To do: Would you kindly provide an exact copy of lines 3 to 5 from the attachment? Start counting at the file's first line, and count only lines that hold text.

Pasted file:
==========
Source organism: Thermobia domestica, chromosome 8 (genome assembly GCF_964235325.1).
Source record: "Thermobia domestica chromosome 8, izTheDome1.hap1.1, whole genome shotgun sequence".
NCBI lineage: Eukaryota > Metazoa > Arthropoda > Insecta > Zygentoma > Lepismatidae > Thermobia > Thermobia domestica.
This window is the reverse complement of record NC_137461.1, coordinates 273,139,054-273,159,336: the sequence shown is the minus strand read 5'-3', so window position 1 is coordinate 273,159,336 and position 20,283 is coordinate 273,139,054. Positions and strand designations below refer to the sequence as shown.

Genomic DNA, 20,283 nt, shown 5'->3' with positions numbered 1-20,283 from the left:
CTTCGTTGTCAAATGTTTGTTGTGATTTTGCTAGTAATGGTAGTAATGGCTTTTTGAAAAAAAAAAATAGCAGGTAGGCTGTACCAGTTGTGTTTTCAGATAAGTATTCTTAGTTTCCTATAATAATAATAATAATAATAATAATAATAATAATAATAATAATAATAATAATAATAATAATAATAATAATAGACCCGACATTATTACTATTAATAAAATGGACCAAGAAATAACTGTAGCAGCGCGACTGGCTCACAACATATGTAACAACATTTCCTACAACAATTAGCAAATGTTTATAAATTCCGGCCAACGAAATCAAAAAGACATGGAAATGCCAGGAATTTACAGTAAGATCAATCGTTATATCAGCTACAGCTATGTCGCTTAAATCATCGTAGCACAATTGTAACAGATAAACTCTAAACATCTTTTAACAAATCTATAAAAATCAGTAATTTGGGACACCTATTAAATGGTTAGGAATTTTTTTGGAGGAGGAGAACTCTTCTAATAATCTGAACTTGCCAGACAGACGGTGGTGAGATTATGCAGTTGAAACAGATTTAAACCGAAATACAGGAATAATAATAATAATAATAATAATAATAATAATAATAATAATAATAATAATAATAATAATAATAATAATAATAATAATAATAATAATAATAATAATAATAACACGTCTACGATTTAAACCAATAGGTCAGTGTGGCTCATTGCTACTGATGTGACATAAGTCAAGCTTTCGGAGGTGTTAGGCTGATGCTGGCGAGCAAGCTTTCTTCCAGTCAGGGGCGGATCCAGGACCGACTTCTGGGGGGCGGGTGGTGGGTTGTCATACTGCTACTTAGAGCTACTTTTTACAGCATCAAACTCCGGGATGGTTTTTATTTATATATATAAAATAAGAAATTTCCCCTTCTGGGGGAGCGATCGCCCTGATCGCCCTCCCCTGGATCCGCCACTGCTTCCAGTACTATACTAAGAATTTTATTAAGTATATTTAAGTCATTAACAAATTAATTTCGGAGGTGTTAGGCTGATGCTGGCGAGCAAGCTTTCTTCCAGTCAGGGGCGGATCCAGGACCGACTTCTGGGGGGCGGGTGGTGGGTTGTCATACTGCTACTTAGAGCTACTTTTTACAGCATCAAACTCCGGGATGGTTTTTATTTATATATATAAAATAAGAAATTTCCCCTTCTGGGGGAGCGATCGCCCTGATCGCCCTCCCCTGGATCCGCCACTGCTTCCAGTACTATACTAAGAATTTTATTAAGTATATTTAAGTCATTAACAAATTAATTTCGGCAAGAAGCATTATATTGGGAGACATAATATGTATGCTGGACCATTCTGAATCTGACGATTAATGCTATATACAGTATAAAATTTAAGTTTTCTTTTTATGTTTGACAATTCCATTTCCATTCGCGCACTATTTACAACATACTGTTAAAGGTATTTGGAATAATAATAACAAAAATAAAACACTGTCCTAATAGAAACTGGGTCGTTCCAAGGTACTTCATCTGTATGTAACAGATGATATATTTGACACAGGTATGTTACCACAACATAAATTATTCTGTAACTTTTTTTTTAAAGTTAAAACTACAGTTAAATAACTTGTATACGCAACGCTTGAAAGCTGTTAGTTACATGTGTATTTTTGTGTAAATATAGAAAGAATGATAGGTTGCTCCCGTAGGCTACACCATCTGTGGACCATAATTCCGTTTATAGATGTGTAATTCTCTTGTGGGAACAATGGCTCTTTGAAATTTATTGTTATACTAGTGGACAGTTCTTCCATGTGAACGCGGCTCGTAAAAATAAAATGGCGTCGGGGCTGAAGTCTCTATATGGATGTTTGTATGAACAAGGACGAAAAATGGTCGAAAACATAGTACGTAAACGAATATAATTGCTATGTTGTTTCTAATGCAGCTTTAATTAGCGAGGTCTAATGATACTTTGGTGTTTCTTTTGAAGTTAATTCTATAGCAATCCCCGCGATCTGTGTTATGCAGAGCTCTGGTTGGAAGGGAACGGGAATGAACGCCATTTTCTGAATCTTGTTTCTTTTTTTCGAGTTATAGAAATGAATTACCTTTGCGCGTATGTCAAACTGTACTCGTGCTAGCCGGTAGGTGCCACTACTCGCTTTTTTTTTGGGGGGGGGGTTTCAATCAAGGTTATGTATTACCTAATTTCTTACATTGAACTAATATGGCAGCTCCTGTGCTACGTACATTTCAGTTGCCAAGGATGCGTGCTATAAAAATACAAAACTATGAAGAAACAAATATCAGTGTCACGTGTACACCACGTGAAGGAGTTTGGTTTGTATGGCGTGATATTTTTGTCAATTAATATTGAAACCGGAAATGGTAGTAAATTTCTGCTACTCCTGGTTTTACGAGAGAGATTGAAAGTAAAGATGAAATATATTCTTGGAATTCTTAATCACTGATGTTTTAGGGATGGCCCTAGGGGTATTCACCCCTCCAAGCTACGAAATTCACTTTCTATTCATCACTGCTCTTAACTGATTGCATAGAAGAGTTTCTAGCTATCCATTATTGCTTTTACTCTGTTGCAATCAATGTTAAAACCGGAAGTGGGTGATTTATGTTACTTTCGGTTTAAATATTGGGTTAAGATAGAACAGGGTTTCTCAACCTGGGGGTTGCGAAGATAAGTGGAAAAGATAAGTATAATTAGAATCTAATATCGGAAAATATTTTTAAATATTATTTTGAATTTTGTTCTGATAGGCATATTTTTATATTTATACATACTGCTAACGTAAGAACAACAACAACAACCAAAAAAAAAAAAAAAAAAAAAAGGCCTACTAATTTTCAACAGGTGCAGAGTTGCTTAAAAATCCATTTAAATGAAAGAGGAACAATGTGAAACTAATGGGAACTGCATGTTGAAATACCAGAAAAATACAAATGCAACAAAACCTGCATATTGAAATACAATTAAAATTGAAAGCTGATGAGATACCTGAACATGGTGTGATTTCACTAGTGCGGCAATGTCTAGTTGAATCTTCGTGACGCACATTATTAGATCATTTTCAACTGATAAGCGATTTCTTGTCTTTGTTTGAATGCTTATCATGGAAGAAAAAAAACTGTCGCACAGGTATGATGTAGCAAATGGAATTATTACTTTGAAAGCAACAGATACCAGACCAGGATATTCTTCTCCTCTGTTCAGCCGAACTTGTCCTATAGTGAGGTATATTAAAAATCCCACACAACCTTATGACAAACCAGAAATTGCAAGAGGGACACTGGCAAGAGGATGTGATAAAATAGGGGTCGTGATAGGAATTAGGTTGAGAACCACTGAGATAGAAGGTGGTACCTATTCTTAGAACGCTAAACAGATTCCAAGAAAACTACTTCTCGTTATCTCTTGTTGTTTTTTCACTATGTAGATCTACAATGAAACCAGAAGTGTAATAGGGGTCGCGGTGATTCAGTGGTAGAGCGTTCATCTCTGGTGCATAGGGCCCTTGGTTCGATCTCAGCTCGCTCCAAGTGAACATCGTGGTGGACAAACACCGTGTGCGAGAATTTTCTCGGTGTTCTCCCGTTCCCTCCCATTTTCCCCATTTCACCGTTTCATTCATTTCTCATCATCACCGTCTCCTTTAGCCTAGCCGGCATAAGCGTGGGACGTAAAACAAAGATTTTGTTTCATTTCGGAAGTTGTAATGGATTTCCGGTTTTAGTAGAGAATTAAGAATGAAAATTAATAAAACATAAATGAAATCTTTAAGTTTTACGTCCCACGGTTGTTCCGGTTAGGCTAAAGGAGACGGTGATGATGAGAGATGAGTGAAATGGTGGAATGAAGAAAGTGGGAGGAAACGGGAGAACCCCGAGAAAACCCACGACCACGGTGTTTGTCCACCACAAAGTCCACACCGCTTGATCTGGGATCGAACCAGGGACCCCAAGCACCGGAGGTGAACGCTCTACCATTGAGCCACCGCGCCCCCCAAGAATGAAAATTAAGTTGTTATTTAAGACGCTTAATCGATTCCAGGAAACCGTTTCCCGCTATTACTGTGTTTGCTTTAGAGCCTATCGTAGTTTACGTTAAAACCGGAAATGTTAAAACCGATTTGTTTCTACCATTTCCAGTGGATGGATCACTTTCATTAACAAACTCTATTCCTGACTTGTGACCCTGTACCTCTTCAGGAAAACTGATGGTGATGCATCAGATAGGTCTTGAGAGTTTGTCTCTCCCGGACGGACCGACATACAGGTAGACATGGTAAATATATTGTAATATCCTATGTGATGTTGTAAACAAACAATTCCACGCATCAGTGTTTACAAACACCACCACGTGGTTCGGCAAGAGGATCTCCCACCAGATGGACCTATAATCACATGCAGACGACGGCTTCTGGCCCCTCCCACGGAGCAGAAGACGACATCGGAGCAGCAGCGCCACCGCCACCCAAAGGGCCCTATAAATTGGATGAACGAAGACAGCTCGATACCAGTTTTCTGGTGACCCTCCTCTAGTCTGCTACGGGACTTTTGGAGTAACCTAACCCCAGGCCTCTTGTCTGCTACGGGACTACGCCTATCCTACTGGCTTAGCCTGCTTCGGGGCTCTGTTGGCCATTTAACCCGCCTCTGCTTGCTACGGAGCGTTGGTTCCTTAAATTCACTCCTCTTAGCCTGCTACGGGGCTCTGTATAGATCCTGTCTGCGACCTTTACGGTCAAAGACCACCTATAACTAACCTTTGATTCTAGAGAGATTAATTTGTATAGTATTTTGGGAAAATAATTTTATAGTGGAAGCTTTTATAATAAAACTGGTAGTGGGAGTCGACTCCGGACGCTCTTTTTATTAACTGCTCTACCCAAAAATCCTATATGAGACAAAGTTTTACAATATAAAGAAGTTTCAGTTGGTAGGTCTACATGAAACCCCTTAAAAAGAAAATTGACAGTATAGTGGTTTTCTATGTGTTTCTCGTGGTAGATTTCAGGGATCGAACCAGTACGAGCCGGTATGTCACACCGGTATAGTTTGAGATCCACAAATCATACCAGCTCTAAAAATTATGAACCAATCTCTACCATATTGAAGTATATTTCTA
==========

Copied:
NCBI lineage: Eukaryota > Metazoa > Arthropoda > Insecta > Zygentoma > Lepismatidae > Thermobia > Thermobia domestica.
This window is the reverse complement of record NC_137461.1, coordinates 273,139,054-273,159,336: the sequence shown is the minus strand read 5'-3', so window position 1 is coordinate 273,159,336 and position 20,283 is coordinate 273,139,054. Positions and strand designations below refer to the sequence as shown.

Genomic DNA, 20,283 nt, shown 5'->3' with positions numbered 1-20,283 from the left: